What is Happening Now?

Coral bleaching now takes place around the world annually and ocean temperatures continue to rise. People living today could very well see the eradication of coral reefs in their lifetime.. The Intergovernmental Panel of Climate Change (IPCC) predicts continued global warming and anticipates that, as a result, sea surface temperatures will rise in the range of 1.1 to 6.4 degrees Celsius over the next 100 years. Further, it is predicted that the global population will continue to climb. Coastal territories near coral reefs are typically at an economic disadvantage and depend heavily on tourism and fish markets for their economy. With growing populations in these areas, there will be increased human-induced stress on the already at-risk coral reef ecosystems. 

“Even if you never had the chance to see or touch the ocean, the ocean touches you with every breath you take, every drop of water you drink, every bite you consume. Everyone, everywhere is inextricably connected and utterly dependent upon the existence of the sea.” – Silvia A. Earle, The World Is Blue, 2009.

Ways to Protect and Save the World’s Coral Reefs

  • Advocate for Marine Protected Areas – Marine protected areas (MPAs) are an important tool for keeping reefs healthy. Large MPAs protect the Great Barrier Reef and the Northwestern Hawaiian Islands, for example, and in June 2021 Australia created the largest marine reserve network in the world. Smaller ones, managed by local communities, have been very successful in developing countries. 
  • Practice safe and responsible diving and snorkeling, avoid touching reefs or anchoring your boat on the reef. 
  • Take a reef-friendly approach to sun protection with non-toxic sunscreens. 
  • Become an informed consumer and learn how your daily choices such as water use, seafood consumption, vacation spots, etc. can impact the health of coral reefs! 
  • Support initiatives such as Coral Gardening by Coral Gardeners Organization. Coral Gardeners was a project born in 2017 in Mo’orea, the sister island of Tahiti, in French Polynesia. The organization’s team members grow and plant resilient corals to restore dying reefs and bring life back to the ocean. You can also ‘adopt’ a super coral through their website to help aid their continued efforts. To date, they have planted 15,755+ corals, reaching over 170 million people. For more information watch ‘We are Coral Gardeners Short Film.’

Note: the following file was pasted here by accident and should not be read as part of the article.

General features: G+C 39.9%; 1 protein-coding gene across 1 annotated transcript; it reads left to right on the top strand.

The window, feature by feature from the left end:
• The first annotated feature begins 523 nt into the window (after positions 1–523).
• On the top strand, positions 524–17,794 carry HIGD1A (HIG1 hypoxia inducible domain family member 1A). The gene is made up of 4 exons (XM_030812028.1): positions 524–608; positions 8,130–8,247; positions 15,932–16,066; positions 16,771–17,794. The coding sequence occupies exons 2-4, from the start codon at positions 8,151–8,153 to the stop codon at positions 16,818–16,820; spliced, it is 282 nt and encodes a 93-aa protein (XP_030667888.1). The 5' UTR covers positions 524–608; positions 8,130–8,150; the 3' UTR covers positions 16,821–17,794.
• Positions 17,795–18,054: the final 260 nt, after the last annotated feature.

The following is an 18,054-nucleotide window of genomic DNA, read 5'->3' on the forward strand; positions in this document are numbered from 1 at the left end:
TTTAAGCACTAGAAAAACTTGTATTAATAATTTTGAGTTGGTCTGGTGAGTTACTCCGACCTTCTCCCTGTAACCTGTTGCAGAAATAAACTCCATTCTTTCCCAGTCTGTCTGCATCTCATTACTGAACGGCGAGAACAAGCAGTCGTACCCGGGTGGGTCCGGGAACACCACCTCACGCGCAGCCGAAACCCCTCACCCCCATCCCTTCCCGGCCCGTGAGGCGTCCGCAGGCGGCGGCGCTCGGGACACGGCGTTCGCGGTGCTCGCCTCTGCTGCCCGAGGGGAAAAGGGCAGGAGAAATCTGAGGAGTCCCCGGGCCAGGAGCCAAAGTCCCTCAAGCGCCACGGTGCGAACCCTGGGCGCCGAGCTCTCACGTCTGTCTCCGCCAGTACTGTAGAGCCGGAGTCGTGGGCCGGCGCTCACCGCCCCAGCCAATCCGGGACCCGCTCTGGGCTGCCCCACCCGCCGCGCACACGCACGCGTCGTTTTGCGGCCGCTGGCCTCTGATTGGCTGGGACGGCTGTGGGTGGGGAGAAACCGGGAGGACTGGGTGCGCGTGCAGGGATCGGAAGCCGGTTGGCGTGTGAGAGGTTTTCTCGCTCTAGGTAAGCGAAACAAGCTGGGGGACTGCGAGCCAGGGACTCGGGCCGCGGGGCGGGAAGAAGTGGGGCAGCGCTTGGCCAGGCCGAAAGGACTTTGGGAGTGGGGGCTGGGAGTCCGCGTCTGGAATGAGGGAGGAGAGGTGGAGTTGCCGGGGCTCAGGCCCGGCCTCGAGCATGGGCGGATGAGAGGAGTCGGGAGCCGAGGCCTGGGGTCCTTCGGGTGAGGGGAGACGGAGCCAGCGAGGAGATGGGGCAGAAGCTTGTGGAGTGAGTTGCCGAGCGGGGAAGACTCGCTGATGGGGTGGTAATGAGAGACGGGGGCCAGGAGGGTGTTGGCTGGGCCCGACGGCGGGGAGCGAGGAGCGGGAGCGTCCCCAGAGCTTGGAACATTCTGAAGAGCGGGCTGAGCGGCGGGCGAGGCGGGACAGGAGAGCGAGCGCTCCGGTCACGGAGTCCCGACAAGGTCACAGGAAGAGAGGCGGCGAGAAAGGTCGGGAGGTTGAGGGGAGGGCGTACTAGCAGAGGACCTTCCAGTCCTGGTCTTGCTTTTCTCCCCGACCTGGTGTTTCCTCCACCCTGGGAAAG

Coral Gardeners

References

  • Arias-Gonzales, Jesus Ernesto, et al. “Scaling Up Models of the Dynamics of Coral Reef Ecosystems: An Approach for Science-Based Management of Global Change.” In Coral Reefs: An Ecosystem in Transit, edited by Zvy Dubinsky and Noga Stambler, 373-391. New York: Springer Publishing, 2011. 
  • Carson, Rachel L. Silent Spring. Boston: Cambridge, Mass: Riverside Press, 1962. 
  • Earle, Silvia A. The World is Blue: How Our Fate and the Ocean’s are One. UK: Simon and Schuster, 2009. 
  • Erez, Jonathan, et al. “Coral Calcification Under Ocean Acidification and Global Change.” In Coral Reefs: An Ecosystem in Transit, edited by Zvy Dubinsky and Noga Stambler, 151-177, New York: Springer Publishing, 2011. 
  • Fong, Peggy and Paul, Valerie J. “Coral Reef Algae.” In Coral Reefs: An Ecosystem in Transit, edited by Zvy Dubinsky and Noga Stambler, 241-273, New York: Springer Publishing, 2011. 
  • Hester, R.E. and Harrison R.M. Ecosystem Services: Issues in Environmental Science and Technology. Cambridge: The Royal Society of Chemistry Publishing, 2010. 
  • Hoegh-Guldberg, Ove. “The Impact of Climate Change on Coral Reef Ecosystems.” In Coral Reefs: An Ecosystem in Transit, edited by Zvy Dubinsky and Noga Stambler, 391-405, New York: Springer Publishing, 2011. 
  • Miles, Edward L. On the Increasing Vulnerability of the Ocean to Multiple Stresses. Annual Review of Environment and Resources, 2009. 
  • Montgomery, W. Linn. “Coral Reef Fishes: Opportunities, Challenges and Concerns.” In Coral Reefs: An Ecosystem in Transit, edited by Zvy Dubinsky and Noga Stambler, 327-347, New York: Springer Publishing, 2011. 
  • Norstrōm AV, et al. Guiding Coral Reef Futures in the Anthropocene. The Ecological Society of America, 2016. 
  • Roberts, Callum. The Unnatural History of the Sea. Washington, DC: Island Press, 2007. 
  • Webster, Michael. Naturally Resilient. Smithsonian Ocean Portal, May 2013. 
Hope Elizabeth Tracey
3 Thoughts on Coral Reefs as ‘Canaries in a Coal Mine’
    Obie
    30 Jul 2022
    10:19am